Along the way there was the occasional patch of flowers — columbines, as I thought; buttercups, I think; very nice red flowers that made me think of Indian paintbrush and owl's clover though they were clearly neither. I really must learn to identify these things. There was even one ranunculus, I'm sure of it; I didn't photograph it, but I recall it clearly; it looked just like the ones we've seen in the Italian alps. Finally I arrived at Lone Pine Lake: the trail was clearly less austere and rocky, more welcoming, moister. At one point there's a succession of logs you walk on to cross a wide marshy area; logs perhaps ten feet long, flattened on the top about nine inches wide, and set Lincoln-log-style on shorter transverse logs, perhaps two feet above the shallow water and its stone-covered bed. I'm glad my pack is snug on my back, nothing swinging. I hold the poles out from my sides, keep my eye on the end of each log, and set out fairly confidently. At the end of each you have to take a long stride to plant your foot on the next, but there's not that much to it, really. bridge.jpg I arrived at Whitney Portal at 10.30, and after cleaning up a bit lost no time ordering breakfast: less than a quarter of a disgusting pancake, not quite done, over an inch thick, and a foot in diameter; delicious crisp bacon; a pint of raspberry-pomegranate drink; another of Gatorade; coffee; much water. At noon, a beer. Three men and two or three boys had taken up the next picnic table outside the Whitney Portal store, and I passed the time eavesdropping on their conversations. At one o'clock, lunch: bacon, lettuce, and tomato sandwich. How delicious to taste tomato and lettuce! The rest of my party showed up about 4.30, rather triumphant from their summitting, where they set a record, as they think, for highest cappuccino preparation — if a Moka pot can be said to produce caffe espresso. Now, though, they were ready for a beer. I didn't mind joining them: and then we drove to Bishop for the night: a nice hot shower, a change of clothes, dinner at Whiskey Creek Restaurant, and a good bed in a dodgy motel.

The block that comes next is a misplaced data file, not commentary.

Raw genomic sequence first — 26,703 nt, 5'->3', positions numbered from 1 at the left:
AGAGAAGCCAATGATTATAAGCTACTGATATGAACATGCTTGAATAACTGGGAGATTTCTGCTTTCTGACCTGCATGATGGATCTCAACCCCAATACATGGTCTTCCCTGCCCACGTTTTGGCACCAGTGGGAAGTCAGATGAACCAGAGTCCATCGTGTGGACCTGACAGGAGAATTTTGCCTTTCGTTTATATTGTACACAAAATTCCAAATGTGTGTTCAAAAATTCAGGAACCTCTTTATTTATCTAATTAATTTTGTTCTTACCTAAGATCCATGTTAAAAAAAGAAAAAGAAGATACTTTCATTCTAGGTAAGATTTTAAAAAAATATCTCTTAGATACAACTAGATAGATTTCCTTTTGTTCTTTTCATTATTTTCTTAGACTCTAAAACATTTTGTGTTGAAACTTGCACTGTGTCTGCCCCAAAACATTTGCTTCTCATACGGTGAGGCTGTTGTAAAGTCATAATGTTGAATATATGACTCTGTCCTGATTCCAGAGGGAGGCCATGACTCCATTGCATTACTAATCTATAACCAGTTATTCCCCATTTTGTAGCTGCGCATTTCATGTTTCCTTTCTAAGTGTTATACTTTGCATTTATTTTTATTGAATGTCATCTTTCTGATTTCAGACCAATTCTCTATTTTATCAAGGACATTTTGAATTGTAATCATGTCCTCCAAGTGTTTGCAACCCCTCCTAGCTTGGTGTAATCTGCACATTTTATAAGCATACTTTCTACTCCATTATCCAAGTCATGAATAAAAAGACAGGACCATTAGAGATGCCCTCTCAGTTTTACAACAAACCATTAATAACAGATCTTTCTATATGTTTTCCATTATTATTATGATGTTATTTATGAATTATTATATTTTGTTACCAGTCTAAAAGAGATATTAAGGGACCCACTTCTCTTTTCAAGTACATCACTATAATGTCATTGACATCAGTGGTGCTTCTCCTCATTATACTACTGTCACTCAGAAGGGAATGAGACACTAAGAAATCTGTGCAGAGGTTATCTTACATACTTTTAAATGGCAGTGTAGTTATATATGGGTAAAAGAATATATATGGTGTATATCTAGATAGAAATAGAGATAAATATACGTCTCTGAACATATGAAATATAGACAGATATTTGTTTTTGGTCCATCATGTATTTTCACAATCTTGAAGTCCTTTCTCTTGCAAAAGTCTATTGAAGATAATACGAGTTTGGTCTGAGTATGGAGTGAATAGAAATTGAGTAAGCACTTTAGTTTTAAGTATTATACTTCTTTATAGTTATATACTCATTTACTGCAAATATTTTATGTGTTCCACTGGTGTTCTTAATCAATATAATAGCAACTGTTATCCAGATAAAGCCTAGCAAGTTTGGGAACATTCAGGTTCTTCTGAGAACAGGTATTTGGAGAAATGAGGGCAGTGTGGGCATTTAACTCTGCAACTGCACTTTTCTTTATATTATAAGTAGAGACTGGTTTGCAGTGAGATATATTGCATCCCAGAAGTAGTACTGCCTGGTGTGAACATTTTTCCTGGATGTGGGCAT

June 9, 2013, Sunday: Bishop - Healdsburg by car and bus, ca. 450 miles; ca. 9 hours
Up about eight; breakfast at a cafe in town, after looking at an unattractive "bakkerij" full of kitsch. (Come to think of it, Whiskey Creek was full of kitsch too, like Harris Ranch; but it didn't seem as offensive.) Then the long drive up to Reno, with fascinating conversation on the way — but conversation like that gets written about elsewhere, if at all. Lunch in Carson City after a short walkabout to see the splendid old capitol building, and a lazy coyote ambling across Main Street in the middle of town. Then on to Reno, arriving with twenty minutes to spare before boarding the bus for the ride back, through Sacramento, on to San Francisco, where Lindsey and Giovanna were waiting to take me out to dinner. It's a long way to drive for ten hours of hiking and two nights in a tent. But it was a fine weekend, and I'd do it again at the drop of a hat. Maybe three nights, so I can get to the top…
Pavel trailing me on a rare level stretch of trail above Mirror Lake
photo: Simon Zivny


George Mattingly said...

Great account, Charles. I love the seamless flow of description — from the personal to the site-specific to the general and universal. And so evocative of backpacking trips I've done — and can't any longer because (for whatever reason) I now get quite altitude sick above about 6,000 feet. (I discovered this on a trip 5 years ago to scatter my father-in-law's ashes in one of his very favorite spots: not far from Whitney portal.) This story and photos was a treat.